Hereditary deficiency of the enzyme adenosie deaminase (adenosine aminohydrolase, EC 184.108.40.206) results in an immunodeficiency syndrome characterized by a marked reduction in circulating lymphocytes. We have administered 2'-deoxycoformycin, a potent inhibitor of adenosine deaminase, to a patient with a lymphoproliferative malignancy. The clinical consequences of pharmacologic inhibition of adenosine deaminase activity included an abrupt decrease in the lymphocyte count, abnormalities of renal and hepatic function, and hemolytic anemia. The plasma concentrations of adenosine and deoxyadenosine rose to peak values of 13 microM and 5 microM, respectively, and erythrocyte dATP levels increased to 110 pmol/10(6) cells over 9 days. There was a corresponding decrease in erythrocyte ATP levels from 128 to < 6 pmol/10(6) cells. A similar profound reductin in ATP occurred in the erythrocytes of a second patient. The rapid and unexpected depletion of ATP associated with dATP accumulation may account, at least in part, for the toxicity associated with 2'-deoxycoformycin administration. The inverse relationship of ATP and dATP raises major questions about the control of energy metabolism in erythrocytes.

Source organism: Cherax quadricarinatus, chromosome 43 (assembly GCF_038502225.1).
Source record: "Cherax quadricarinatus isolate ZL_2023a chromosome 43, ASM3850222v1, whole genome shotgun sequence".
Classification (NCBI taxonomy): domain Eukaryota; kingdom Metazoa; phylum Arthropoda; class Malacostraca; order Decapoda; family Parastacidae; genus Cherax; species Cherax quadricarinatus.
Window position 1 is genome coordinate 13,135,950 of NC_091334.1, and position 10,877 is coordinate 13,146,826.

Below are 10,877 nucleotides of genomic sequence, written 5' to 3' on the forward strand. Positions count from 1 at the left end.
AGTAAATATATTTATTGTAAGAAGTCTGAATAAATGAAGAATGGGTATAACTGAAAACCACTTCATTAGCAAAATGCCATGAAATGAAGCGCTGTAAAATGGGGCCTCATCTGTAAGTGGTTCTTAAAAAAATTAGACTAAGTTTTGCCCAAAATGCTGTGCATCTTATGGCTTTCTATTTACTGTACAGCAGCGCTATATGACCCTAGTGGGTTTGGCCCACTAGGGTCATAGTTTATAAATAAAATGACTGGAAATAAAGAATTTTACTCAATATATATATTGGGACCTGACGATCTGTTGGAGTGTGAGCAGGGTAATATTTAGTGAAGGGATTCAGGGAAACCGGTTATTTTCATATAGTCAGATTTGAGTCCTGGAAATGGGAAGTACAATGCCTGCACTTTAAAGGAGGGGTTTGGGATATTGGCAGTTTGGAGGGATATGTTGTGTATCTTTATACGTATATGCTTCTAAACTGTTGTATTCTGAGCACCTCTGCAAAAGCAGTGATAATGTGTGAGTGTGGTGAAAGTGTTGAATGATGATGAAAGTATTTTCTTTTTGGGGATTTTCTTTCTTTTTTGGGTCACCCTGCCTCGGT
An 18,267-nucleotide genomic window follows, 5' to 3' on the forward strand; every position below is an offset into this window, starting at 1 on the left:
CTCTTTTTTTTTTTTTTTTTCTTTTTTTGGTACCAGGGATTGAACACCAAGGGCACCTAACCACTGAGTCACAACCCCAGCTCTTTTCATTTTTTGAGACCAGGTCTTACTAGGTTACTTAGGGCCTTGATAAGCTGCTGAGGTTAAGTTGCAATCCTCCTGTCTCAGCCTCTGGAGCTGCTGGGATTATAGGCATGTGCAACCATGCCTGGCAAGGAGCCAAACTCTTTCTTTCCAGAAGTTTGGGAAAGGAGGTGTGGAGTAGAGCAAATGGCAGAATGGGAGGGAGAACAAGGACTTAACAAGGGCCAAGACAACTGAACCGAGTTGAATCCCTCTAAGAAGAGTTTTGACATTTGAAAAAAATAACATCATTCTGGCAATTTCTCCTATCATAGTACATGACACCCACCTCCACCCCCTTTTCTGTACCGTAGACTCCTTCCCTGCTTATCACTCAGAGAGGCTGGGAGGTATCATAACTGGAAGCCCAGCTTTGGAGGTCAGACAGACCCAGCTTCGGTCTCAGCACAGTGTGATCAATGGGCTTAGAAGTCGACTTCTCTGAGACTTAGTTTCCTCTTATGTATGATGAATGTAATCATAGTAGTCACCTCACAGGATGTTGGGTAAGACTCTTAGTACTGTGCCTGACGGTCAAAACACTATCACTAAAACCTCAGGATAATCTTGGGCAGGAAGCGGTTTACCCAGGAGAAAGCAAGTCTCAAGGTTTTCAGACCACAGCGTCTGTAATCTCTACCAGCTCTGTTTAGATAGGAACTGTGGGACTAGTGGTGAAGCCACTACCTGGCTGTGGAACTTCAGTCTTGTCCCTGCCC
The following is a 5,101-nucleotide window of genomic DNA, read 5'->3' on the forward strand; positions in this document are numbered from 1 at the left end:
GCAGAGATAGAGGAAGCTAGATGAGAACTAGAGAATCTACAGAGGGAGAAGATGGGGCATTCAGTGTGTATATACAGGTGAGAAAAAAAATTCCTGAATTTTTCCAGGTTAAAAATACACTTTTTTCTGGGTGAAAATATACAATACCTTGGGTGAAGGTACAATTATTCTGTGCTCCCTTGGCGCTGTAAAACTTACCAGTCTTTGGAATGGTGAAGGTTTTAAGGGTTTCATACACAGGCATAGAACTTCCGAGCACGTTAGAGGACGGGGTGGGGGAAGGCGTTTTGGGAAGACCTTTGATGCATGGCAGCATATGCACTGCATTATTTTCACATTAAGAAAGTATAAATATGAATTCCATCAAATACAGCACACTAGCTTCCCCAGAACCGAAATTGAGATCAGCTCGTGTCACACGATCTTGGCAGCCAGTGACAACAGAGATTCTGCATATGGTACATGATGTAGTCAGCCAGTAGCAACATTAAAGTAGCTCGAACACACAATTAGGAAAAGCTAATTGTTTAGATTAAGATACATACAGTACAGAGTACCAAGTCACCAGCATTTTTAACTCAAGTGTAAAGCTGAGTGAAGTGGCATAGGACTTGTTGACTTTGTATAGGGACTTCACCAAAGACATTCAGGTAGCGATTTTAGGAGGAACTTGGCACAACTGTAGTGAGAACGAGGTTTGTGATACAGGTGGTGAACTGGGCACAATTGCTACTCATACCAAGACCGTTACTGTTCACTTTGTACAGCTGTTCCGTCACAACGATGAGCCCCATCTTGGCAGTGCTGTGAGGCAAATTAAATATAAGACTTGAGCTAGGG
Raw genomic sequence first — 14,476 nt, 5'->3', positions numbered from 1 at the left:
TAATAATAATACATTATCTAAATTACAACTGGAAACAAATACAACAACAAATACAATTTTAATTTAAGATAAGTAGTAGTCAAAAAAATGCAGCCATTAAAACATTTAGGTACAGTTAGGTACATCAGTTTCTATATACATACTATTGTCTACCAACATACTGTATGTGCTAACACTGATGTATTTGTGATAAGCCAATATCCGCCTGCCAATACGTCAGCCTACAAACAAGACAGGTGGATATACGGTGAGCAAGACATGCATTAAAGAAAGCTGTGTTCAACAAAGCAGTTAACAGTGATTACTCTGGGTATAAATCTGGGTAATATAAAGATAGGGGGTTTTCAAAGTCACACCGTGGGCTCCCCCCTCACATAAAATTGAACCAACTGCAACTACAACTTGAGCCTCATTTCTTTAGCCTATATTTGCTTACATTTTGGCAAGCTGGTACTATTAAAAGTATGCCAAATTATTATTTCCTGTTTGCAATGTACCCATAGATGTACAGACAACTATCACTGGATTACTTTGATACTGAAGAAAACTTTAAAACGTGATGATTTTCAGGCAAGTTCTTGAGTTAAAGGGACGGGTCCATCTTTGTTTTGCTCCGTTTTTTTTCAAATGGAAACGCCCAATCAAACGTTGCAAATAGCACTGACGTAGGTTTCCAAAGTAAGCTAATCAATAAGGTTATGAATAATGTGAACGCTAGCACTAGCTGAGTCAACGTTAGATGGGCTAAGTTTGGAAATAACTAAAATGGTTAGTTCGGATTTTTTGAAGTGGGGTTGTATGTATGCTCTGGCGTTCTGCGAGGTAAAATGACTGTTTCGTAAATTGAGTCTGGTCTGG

View details for Web of Science ID A1980KN96400112
View details for PubMedID 6969403